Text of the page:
America inclined her head toward the hall. Having done too much exploration of Kate’s dad’s house, she knew full well the back door led to an obscene pool, and maybe it was a little cold to go out that direction, but if Kate needed the quiet, that’s where they’d find it.
“It’s heated,” Kate said, and let the French doors click together behind her. She bent at the waist and unbuckled her spunky little sandals, simple but probably more expensive than America’s car. With a long sigh, Kate lowered her legs into the water. She patted the stone next to her.
America mimicked her, and when she let her browner, thicker legs float next to Kate’s, Kate scooted closer. Their hands sat against the stone only a fraction of an inch apart. Even tired, Kate was impossibly pretty. Japanese heritage gave her a rounded face and thick, black hair that smelled like lavender shampoo. Something expensive. Something intoxicating. What America would give to bury her face in that hair.
“You okay, princess?” she finally asked.
Kate deflated, throwing herself back onto the cement with an irreverent fart noise.
“This sucks,” said Kate. “I thought having everyone around would distract me from all my bullshit but it only made my bullshit feel bullshittier. You know?”
“Yeah,” America said, and she did, actually.
The nights were warming up, now that it was May, but the air still had a gentle bite to it when the breeze skated over their skin. Goosebumps rose on America’s skin, but she didn’t want to move. She didn’t want to leave Kate. And, hey, even if they were at some capitalist-worshiping shitshow of a house, the stars were pretty and the pool felt nice and the girl America liked was smiling up at her even though she was tired.
“Worried you’re gonna get your ass beat on Sunday?” America teased.
Kate rolled her eyes. “Nah. It’s – ugh. Nevermind.”
And America recognized that expression. The expression that said I’ve seen some shit and I don’t want to be a bummer.
“You can tell me if you want,” America offered.
“It’s just that...” Kate started. She reached up to press the heels of her hands into her eyes, but then paused, remembering (unlike Billy ever did) that she’d done her eyeliner and didn’t want to smear it. “The anniversary of my mom’s death is Friday. My sister and my dad cope by pretending she never even existed and every year I hate it more and more and more because I’m the only one that really remembers her, I guess. Ugh. Fuck. Sorry. I know that’s heavy.”
“It sucks,” said America. “I didn’t know your mom died.”
“Yeah. I was little.”
“Me too,” America said.
Kate sat up, at that. “Wait, you too?” she asked.
“Yeah. Me and Teddy call our apartment the Dead Moms Club.”
“Shittiest club ever.”
“I know, right?”
America’s heart slapped out against her ribcage. She wanted to reach over and kiss Kate like she always wanted, but it didn’t seem right. Not right now. Instead, she shifted closer. Under the water, she hooked her calf through Kate’s, and she offered her hand palm-up on the stone edge of the pool. Kate stared at America’s proffered hand between them. After a breath, she put her smaller hand in America’s and laced their fingers together.
“You wanna tell me about her?” America said, because sometimes that was the best way to mourn the people you lost. Sometimes you just needed somebody to listen to what you missed the most about them.
Kate smiled, corners of her mouth lifting just barely. A sad smile. She answered, “Yeah, actually,” and let her head fall onto America’s shoulder. “I think I do.”
And with their legs twined together in the warm, chlorinated water, their palms squished tight, Kate told America about her mom, Eleanor. She told her about how she didn’t know how her dad landed her mom in the first place – how her mom took Kate and her sister to volunteer at shelters, because her mom wasn’t born rich. Her mom’s side of the family immigrated to the US before Eleanor could even walk. They worked and worked and worked and Eleanor wanted to pass that onto her daughters. Kate worried it didn’t stick enough.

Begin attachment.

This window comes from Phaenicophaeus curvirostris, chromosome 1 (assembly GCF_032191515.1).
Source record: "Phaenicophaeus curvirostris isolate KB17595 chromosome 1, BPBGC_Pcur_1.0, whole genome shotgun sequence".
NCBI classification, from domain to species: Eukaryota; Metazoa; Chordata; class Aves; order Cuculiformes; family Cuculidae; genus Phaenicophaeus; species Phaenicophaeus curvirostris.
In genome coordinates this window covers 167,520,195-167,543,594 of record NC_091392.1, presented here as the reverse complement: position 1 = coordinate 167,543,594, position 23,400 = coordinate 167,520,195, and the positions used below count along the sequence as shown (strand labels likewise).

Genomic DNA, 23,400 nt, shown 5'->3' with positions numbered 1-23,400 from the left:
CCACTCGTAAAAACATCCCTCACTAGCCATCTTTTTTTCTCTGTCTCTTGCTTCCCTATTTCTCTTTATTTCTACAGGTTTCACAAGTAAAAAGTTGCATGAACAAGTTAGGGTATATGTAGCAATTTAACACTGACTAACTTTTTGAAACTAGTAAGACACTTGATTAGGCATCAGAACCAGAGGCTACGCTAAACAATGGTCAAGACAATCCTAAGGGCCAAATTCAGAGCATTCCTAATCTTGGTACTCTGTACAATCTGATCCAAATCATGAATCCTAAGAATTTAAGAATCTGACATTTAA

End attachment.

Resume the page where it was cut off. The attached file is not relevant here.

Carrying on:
Kate barely spoke any Japanese but she wished she spoke more, because it made her feel closer to her mom.
When Kate was little and Eleanor would play Barbies with her, she made Kate’s Barbies take off their shoes when they came into Kate’s dollhouse. Kate still had the dollhouse.
“Sometimes I feel like I’m just flying blind,” Kate explained, “and I know I could’ve asked her for advice. It’s not like I never fought with her or anything. It’s just that – I know she’d be here for me when I need her. And I feel like I need her all the time.”
“Shit,” America replied. “I know exactly what you mean.”
And if Kate held onto America a little too tight, and if America’s eyes were a little bit wetter than they were normally, then that was their business.
This was theirs.
On Sunday, America clapped Kate on the shoulder.
Kate in her softball uniform was a whole other brain thing that America had yet to parse out, but suffice it to say that Kate made the uniform work on a level America hadn’t thought existed until she saw the evidence before her.
“Don’t think I’m gonna go easy on you just because I know your tragic backstory,” America said.
Kate blew a raspberry at her. “Fuck off, you only know part of my tragic backstory.”
America grinned and cocked a brow. “If my team wins, promise to tell me the rest?”
“Only if you promise me that if we win – which we will – then you’ll tell me yours,” Kate shot back.
America rolled her head toward the bleachers, where Tommy reclined across three rows in ripped jeans and a green hoodie. He was always early to Kate’s games, and always stayed late. It used to drive America crazy, and she’d wonder if she should be jealous, but then she realized – Kate and Tommy were, well, Kate and Tommy. They were weird best friends, best friends in a whole different way than America and Kate were.
“It sure is,” America agreed.